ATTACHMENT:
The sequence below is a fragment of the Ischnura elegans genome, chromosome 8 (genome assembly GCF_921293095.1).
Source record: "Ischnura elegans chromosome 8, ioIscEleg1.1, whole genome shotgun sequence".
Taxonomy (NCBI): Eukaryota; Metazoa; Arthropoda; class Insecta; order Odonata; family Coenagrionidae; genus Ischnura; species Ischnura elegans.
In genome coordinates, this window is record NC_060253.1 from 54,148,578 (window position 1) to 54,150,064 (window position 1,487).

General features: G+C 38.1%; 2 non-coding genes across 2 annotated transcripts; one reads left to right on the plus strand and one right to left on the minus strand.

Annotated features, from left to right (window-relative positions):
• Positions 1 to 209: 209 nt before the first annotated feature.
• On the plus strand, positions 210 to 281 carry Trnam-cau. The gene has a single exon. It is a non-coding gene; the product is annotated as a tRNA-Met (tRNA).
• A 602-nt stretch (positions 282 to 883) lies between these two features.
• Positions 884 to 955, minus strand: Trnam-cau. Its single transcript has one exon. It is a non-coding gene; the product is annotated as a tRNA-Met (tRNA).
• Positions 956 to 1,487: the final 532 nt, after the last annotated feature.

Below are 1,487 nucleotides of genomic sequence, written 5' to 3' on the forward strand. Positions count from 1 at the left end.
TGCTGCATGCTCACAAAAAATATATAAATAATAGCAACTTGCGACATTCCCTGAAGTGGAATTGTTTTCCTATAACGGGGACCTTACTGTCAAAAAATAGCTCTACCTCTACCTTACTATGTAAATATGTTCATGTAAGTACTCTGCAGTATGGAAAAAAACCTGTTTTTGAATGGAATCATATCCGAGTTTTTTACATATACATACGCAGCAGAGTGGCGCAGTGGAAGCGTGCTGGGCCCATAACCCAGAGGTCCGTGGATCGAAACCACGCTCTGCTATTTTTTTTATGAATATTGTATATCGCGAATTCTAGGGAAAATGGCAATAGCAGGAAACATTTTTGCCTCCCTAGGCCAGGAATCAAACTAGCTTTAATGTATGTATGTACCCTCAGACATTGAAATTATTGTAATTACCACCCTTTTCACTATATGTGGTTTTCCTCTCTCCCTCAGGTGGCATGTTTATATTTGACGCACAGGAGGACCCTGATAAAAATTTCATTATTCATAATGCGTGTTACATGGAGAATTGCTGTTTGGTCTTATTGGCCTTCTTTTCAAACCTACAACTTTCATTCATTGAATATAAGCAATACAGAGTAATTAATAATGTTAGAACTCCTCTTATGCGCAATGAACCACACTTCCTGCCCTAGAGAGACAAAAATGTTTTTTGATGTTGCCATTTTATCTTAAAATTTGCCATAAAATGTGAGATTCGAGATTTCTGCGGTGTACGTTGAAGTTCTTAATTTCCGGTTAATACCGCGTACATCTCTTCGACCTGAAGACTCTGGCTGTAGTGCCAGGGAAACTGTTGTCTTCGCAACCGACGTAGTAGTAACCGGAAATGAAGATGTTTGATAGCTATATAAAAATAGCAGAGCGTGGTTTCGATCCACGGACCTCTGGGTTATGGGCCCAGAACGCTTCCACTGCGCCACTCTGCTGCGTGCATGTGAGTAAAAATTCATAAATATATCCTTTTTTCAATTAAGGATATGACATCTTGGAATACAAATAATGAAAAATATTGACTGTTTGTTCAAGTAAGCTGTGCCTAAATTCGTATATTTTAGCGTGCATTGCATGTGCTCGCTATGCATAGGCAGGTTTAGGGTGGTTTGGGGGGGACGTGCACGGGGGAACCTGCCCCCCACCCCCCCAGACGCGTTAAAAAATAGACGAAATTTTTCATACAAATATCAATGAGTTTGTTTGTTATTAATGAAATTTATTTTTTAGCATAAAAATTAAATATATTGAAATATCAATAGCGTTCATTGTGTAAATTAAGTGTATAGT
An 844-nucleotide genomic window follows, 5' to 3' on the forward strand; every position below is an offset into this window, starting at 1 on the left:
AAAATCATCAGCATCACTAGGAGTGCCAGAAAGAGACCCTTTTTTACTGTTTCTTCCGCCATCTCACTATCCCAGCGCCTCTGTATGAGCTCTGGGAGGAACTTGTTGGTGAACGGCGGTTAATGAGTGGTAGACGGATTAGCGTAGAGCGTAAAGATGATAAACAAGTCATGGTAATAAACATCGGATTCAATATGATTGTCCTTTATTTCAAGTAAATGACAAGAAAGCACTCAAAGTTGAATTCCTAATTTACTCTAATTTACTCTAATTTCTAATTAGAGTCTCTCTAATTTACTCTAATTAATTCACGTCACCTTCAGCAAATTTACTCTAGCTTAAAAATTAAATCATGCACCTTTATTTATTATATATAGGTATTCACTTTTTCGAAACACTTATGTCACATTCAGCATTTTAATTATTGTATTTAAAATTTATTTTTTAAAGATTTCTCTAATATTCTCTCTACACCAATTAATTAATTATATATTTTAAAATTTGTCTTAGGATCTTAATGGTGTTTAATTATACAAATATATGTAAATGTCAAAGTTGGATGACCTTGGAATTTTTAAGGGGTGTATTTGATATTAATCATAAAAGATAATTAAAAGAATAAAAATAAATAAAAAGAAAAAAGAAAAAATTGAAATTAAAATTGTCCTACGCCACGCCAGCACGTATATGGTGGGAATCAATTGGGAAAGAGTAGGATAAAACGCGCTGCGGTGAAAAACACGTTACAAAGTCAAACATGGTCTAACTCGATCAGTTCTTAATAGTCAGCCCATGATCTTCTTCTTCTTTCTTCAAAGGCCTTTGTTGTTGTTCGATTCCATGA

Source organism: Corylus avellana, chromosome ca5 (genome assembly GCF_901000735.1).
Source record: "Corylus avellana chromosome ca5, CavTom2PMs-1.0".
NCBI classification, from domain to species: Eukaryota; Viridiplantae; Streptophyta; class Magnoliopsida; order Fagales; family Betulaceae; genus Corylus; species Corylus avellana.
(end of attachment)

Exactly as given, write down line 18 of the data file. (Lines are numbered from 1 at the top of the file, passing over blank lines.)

NCBI classification, from domain to species: Eukaryota; Viridiplantae; Streptophyta; class Magnoliopsida; order Fagales; family Betulaceae; genus Corylus; species Corylus avellana.